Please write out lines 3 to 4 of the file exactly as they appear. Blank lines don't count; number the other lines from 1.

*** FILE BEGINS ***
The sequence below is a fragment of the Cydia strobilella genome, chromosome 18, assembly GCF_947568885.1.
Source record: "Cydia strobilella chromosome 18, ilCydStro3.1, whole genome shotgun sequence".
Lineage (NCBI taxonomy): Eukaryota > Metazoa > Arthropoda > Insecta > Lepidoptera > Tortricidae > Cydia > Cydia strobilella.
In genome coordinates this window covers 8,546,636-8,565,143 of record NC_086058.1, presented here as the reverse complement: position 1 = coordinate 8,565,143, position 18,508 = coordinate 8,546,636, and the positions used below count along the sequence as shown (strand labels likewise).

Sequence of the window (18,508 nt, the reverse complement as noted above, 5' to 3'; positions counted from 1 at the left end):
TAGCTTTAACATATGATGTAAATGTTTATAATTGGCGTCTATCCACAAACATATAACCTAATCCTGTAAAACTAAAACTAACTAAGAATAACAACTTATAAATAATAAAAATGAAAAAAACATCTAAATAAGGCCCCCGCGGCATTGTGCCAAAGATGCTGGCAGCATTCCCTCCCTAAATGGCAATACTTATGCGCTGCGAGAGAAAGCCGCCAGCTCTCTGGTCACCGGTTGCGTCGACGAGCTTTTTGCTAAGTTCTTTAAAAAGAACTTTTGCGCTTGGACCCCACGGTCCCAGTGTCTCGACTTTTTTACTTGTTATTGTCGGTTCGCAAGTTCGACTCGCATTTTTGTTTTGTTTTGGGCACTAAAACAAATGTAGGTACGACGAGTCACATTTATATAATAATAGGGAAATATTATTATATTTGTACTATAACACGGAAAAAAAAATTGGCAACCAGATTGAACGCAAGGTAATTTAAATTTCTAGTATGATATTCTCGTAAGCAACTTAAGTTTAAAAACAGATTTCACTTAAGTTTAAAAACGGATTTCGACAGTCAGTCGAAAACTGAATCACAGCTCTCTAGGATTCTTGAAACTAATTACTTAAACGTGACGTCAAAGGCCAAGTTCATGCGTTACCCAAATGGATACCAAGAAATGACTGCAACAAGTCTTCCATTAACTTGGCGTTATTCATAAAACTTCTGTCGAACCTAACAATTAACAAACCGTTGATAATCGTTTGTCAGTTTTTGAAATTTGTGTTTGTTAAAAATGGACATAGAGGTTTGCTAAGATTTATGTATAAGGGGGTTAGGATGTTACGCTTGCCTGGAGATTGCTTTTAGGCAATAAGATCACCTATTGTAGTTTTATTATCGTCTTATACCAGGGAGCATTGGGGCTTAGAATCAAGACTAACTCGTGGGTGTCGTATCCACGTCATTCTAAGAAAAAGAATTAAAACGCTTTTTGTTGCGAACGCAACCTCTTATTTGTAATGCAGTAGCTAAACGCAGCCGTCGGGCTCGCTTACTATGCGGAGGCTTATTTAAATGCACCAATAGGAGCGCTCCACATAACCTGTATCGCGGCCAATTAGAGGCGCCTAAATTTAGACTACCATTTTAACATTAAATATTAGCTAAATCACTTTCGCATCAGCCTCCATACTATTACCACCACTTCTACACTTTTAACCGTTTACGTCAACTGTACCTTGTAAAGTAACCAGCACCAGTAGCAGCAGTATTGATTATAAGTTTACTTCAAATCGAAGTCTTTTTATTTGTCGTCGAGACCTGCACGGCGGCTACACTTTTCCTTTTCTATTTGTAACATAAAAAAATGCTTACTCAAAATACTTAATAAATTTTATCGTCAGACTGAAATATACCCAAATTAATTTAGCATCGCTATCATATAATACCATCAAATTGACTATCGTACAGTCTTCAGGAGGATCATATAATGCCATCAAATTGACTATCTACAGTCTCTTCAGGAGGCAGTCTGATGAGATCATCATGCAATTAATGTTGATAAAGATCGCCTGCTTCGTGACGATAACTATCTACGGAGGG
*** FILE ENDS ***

Lineage (NCBI taxonomy): Eukaryota > Metazoa > Arthropoda > Insecta > Lepidoptera > Tortricidae > Cydia > Cydia strobilella.
In genome coordinates this window covers 8,546,636-8,565,143 of record NC_086058.1, presented here as the reverse complement: position 1 = coordinate 8,565,143, position 18,508 = coordinate 8,546,636, and the positions used below count along the sequence as shown (strand labels likewise).